Over and again, Freeman A. Hrabowski called Howard County's African-American community fortunate to be living in "the richest county in the richest state in the richest country in the world. " Speaking at a "parent empowerment and engagement forum" in Columbia this week, the president of the University of Maryland, Baltimore County then implored African-American parents to seize opportunities and resources within the county to help their children succeed. "A lot of people would like to live in Howard County," Hrabowski said.
BUSINESS
February 25, 2010
Federal Reserve Chairman Ben S. Bernanke gave the stock market the tonic it wanted: Interest rates will stay low. Stocks rallied Wednesday and ended a two-day slide after Bernanke sounded an upbeat note about the economy during his semiannual report to Congress. He told the House Financial Services Committee he still expects rates will remain low for an extended period. Investors want to see low-cost borrowing continue to help revive the economy. At the same time, a disappointing report on new-home sales brought the latest reminder that a recovery in the economy will be difficult even with government aid. The Commerce Department said sales of new homes fell to a record low in January.
HEALTH
By Meredith Cohn, The Baltimore Sun | July 1, 2011
Timonium-based Mid-Atlantic Health Care LLC, which owns and operates six senior care facilities in Maryland and one in Delaware, said Friday that it bought five skilled nursing centers in Philadelphia from the NewCourtland Network for $75 million. Mid-Atlantic officials said the acquisition includes 1,200 beds, or a quarter of the Philadelphia market, and makes Mid-Atlantic one of the largest nursing companies in the region. Mid-Atlantic plans to retain NewCourtland's 1,200 employees and honor a 3 percent pay increase workers were expecting.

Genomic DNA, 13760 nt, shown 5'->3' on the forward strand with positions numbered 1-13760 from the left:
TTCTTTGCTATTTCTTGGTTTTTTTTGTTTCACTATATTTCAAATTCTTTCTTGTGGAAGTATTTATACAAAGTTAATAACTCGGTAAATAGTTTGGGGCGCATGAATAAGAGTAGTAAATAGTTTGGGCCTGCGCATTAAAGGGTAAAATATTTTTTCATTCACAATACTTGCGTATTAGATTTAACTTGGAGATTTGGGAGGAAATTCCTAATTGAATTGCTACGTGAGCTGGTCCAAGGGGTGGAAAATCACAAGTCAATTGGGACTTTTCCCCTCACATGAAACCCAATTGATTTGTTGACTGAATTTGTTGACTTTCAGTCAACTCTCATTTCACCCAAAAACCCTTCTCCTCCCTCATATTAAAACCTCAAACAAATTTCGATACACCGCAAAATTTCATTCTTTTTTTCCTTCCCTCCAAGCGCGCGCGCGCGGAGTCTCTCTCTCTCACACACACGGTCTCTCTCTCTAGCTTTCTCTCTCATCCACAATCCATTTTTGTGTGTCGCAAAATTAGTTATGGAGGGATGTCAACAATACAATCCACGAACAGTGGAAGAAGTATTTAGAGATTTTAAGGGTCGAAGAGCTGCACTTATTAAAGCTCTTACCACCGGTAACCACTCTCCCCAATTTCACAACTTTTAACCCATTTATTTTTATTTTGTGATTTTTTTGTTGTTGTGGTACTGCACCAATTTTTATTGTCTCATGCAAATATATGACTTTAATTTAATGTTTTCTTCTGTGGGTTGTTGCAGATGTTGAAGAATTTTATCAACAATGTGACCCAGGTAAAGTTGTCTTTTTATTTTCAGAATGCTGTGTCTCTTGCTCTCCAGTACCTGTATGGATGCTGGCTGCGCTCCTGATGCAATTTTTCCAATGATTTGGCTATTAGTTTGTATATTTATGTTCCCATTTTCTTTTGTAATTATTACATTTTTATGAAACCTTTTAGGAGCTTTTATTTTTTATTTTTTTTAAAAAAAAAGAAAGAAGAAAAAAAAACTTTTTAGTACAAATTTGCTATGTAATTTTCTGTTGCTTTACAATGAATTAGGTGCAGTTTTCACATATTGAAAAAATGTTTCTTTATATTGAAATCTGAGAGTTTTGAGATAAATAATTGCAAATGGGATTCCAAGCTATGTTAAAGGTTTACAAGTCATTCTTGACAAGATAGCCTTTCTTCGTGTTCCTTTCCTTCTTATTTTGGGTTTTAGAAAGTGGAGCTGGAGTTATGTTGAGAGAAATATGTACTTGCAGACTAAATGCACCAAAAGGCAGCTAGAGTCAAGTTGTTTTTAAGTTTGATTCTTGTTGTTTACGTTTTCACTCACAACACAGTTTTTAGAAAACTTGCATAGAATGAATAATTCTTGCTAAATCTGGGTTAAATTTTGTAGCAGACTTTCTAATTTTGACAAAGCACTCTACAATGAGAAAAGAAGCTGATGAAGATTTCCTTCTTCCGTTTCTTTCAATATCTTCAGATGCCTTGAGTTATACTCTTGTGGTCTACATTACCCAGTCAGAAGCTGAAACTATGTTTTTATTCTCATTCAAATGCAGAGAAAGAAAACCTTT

SPORTS
By Matt Zenitz and Baltimore Sun Media Group | October 3, 2014
COLLEGE PARK - Randy Edsall's goal this week was to keep the pre-game preparation as routine as possible. The Maryland football coach told his team that Ohio State is just another opponent, that the Buckeyes have good players but the Terps do too. Nothing changed about Maryland's practice schedule. Edsall even turned down numerous interview requests because he did not want his players to see him doing anything different than he would during a normal week. But Edsall, his players and the rest of the program recognize the significance of Saturday's game against No. 20 Ohio State.
FEATURES
By Christianna McCausland and For The Baltimore Sun | October 3, 2014
When Ward Westrick retired from commercial real estate development, he and wife Ginny were happy to sell their home in McLean and leave the density of Northern Virginia behind to settle on the Chesapeake Bay's calmer shores. While Ward may have made a living in development, he and Ginny did not want to build a home. However, after looking at as many as 50 houses from Gibson Island to Mayo and finding nothing but disappointment, they snapped up a 2.25 acre parcel on the South River in Annapolis (before it was even listed)